aren't Arcade Fire all about passion and community?

i say that only have listened to each of their albums about twice

it's all about uplift. there's probably LOADS of people who would have AF play at their funerals

SIMON REYNOLDS said...

i'm not that mystified by soul being in the list, for a start most of the participants aren't your typical bloggerati types, as far as i can tell they wouldn't be writing about black metal/hypnagogic/whatever, their tastes probably run more to the explicitly emotional

also the reason soul isn't much of a reference point in hipster music discussions is that the contemporary stuff that has any reference to those traditions is the Adele/Duffy/Winehouse/Plan B/Josh Stone type stuff... which probably takes it off the table as an influence-resource

(i have that bleedin' Adele song going round in my brain like an endless loop)

but i don't one can deduce from that people don't love the great soul music of the past... in my case discovering all that music was a big part of my youth

also, don't know about hipsterworld, but American rockcritics favourite single last year was Cee-Lo's "Fuck You" which is as soul-y as they come (and undeniable)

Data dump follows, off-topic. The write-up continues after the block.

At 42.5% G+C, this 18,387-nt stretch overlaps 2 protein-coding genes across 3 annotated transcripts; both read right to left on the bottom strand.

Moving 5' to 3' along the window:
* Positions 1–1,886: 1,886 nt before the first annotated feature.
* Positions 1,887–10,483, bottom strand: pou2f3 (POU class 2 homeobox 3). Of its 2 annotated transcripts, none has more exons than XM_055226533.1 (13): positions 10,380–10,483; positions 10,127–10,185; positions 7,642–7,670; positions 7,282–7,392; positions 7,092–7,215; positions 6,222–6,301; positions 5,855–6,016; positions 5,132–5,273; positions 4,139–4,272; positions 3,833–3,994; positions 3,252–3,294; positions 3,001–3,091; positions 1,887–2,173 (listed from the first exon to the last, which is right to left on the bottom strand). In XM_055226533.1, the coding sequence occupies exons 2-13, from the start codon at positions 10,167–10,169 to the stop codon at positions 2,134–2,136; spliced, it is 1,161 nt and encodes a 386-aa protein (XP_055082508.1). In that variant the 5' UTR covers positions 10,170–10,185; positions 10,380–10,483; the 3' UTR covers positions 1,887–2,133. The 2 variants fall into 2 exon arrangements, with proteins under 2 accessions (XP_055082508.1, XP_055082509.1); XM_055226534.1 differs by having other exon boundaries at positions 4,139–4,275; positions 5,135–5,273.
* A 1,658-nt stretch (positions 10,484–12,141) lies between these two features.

W. Kasper said...

OK - duh. You're above points weren't taken into account (especially regarding Amy, Adele etc.). Not least because I don't pay much attention to these things these days.

I haven't listned to Arcade Fire much either - first album could have been called 'Remain in The Unforgettable Fire Light'. Skip.

Didn't think people disliked soul - far from it. Just that it wasn't likely to be discussed as much as other genres.

Ed said...

"there's probably LOADS of people who would have AF play at their funerals."

Indeed. Isn't that what they are actually aiming for?

http://www.youtube.com/watch?v=wI2CYcgkNoA

Will C said...

Their first album is called "Funeral," after all. Definitely pretty community-minded, too, decreasingly so as their discography continues--"Funeral" you can sing along to, listen to with friends, etc., but I can't imagine anyone doing the same thing with "The Suburbs." It's to their detriment, really; they're shit when they get too serious.

Anyway, Bach or Basic Channel for me.

W. Kasper said...

Basic Channel? Interesting - they left me very cold even when I was a 'technohead'. I just never got it.

I probably came up with Arcade Fire, cos they were the only mainstream 'indie' band I could think of. A lot of the more 'hipster' bands just merge into one big haircut for me. Always tripping up on the throwaway examples... I'll never learn...